First time homebuyer figuring things out as I go.

I pre-qualified for a mortgage of more than I can actually afford. The broker asked me how much I wanted to spend, and was given an approval letter for that much (about 35% less than what I qualified for).

Is there any benefit in having an approval letter for more than I intend to spend?

  • 2
    Is there a possibility that you might want to stretch your budget if you found the "perfect" place? It's very common for home-buyers to be approved for more than they should actually spend and you should be commended for not being trapped by the "well the bank said I'm approved so I must be able to afford it" mentality.
    – BobbyScon
    Commented Jan 26, 2021 at 16:54
  • 1
    Flexibility. If your approval letter is for $300K, and the house you really want is $310K, what happens? (Of course, those "little extras" tend to pile up until you're "a lot" over budget.)
    – RonJohn
    Commented Jan 26, 2021 at 17:03
  • Do you have a house picked out to purchase or are you still searching?
    – Nosjack
    Commented Jan 26, 2021 at 17:32
  • The counter-example might be if the house you really want is $310K but you could use your pre-approval for $300K as justification for why you are offering less. I doubt it would make any difference; the seller probably won't care unless they are desperate to sell.
    – spuck
    Commented Jan 26, 2021 at 18:14

1 Answer 1


I wouldn't stress out about the pre-approval letter. They aren't legally necessary, and mainly exist as a reassurance to the seller that you aren't wasting their time. Once you nail down a house and an approximate purchase price, you can ask your lender to issue a mortgage commitment letter, which is slightly stronger than a pre-approval letter anyway. As to your question of how much to have the mortgage commitment letter written for, it depends.

In general, if the house has been on the market for a while and you suspect (or know) that you are the only current offer, I'd lean towards a lower number. This will enable you to pretend to be forced to cap your offer, which could help prevent a higher counter-offer from the seller. However, if you expect (or know) there will be multiple offers, a higher number may be better, because from the seller's point of view it seems to lessen the chances of financing falling through, and they may be more likely to select your offer.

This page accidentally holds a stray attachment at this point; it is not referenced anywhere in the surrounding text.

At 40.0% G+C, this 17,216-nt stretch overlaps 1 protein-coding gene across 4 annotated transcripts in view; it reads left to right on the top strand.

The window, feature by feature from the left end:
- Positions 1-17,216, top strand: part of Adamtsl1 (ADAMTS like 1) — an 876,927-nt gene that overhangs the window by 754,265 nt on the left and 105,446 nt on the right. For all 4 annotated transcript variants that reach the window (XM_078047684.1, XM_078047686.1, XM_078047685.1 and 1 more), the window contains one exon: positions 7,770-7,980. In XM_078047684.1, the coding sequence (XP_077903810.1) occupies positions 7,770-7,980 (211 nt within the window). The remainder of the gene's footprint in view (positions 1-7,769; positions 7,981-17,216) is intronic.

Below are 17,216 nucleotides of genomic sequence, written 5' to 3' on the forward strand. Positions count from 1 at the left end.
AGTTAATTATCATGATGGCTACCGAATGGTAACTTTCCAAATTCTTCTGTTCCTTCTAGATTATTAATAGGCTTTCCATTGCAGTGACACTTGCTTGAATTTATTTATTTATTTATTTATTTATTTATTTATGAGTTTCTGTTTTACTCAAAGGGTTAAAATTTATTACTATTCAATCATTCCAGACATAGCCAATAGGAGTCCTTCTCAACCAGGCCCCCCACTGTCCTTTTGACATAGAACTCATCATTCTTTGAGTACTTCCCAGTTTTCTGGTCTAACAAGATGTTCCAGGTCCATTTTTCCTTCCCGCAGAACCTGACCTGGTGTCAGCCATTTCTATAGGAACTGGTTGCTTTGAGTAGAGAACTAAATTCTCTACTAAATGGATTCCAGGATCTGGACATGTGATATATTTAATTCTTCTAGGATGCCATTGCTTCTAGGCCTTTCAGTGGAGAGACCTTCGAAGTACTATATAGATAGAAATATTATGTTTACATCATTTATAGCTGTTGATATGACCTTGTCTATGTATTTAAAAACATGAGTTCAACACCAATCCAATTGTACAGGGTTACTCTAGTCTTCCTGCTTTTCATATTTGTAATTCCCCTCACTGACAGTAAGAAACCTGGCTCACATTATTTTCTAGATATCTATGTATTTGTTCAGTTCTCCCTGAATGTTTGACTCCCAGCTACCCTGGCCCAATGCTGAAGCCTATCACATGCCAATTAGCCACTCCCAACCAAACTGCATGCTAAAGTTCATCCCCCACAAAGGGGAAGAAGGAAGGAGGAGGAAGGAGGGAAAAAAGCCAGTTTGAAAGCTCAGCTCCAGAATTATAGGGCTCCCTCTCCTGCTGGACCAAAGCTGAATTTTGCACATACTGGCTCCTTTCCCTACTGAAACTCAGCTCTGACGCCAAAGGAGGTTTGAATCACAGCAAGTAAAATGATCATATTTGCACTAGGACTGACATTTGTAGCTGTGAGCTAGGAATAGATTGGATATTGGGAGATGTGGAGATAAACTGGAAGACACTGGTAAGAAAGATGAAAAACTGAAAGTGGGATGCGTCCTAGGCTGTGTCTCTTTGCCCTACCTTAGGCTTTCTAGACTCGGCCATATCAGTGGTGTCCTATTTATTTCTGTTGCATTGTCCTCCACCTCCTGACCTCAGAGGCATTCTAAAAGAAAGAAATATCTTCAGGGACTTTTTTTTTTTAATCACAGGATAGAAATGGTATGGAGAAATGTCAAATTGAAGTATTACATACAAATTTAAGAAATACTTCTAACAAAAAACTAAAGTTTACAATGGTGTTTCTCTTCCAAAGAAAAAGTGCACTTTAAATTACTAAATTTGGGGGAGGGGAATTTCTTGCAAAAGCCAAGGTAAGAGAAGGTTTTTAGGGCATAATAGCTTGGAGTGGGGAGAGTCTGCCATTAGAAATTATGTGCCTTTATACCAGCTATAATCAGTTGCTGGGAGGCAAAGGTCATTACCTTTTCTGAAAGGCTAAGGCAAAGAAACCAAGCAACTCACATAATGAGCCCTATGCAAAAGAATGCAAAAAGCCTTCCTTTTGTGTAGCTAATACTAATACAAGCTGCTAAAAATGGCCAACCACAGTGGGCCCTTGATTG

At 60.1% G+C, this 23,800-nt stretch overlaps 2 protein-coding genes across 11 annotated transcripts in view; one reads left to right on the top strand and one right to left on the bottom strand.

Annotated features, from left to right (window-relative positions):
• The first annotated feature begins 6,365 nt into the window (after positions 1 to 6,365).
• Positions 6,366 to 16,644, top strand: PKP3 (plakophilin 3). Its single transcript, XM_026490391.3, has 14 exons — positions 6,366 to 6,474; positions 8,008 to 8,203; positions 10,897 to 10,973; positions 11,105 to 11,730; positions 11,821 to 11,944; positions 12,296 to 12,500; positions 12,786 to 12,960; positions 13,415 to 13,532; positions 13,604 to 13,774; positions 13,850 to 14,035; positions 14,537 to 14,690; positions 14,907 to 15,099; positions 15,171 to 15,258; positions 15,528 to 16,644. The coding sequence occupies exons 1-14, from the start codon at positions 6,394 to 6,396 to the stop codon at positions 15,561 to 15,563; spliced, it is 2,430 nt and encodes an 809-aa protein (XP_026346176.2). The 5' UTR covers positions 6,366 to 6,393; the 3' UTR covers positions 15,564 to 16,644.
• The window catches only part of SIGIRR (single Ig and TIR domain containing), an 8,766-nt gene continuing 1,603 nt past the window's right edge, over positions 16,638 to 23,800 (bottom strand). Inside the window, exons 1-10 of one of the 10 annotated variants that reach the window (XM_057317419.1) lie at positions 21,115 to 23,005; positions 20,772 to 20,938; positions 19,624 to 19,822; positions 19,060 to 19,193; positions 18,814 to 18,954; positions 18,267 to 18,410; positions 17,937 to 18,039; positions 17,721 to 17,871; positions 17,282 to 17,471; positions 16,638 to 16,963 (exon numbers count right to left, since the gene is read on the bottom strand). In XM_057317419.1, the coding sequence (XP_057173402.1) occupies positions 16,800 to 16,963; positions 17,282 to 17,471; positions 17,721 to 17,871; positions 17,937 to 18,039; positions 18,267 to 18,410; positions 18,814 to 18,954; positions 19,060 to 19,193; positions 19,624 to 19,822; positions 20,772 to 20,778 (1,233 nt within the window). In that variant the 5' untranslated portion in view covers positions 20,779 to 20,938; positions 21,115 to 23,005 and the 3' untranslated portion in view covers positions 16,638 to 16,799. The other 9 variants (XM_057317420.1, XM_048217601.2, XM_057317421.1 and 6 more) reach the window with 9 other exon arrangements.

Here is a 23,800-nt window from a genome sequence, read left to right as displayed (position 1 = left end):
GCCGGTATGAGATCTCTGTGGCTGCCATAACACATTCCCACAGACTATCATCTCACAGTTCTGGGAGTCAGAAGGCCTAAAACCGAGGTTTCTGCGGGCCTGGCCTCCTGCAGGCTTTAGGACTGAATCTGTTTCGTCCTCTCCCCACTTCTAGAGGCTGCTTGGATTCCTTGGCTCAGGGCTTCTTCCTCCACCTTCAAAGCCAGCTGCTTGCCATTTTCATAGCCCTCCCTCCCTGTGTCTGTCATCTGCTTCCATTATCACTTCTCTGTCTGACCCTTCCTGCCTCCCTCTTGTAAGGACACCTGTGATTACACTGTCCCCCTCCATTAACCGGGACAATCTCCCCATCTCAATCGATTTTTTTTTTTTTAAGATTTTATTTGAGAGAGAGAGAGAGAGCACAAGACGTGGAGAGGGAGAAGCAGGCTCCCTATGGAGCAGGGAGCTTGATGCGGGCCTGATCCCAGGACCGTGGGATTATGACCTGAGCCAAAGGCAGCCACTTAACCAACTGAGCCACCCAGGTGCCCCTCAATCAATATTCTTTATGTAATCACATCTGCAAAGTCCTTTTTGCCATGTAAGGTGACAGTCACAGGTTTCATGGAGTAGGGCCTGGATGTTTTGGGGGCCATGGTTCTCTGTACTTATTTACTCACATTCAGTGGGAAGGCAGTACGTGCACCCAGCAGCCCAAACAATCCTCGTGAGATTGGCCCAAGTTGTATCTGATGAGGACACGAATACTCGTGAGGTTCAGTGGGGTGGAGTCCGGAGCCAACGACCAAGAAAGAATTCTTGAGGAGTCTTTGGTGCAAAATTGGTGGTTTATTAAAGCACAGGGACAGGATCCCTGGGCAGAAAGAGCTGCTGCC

That being said, note that commitment letters are for the mortgage amount, and may not consider that the down payment amount can vary as well. The fact that you can simply put an addition $10K down if you want to enables you to increase your offer without getting a new commitment letter issued every time.

  • 1
    I don't know if these kind of mind games have any effect. If you "have to cap your offer" the seller can say, "just find the extra $10k, ask your parents/siblings." Then what are you going to say - "I'm an orphan and an only child"? Commented Jan 27, 2021 at 5:25
  • @OrangeCoast I don't know either. The thinking is more along the lines of revealing less information than you have to. I remember my first commitment letter was written for the exact amount of my initial offer. In addition to the amount, it even included the interest rate and term, all of which ended up being quite different. I think when dealing with a home that doesn't have many offers, the usual response to a counter offer is to move up slightly along with "I feel my offer is fair." (Assuming it is.)
    – TTT
    Commented Jan 27, 2021 at 23:15

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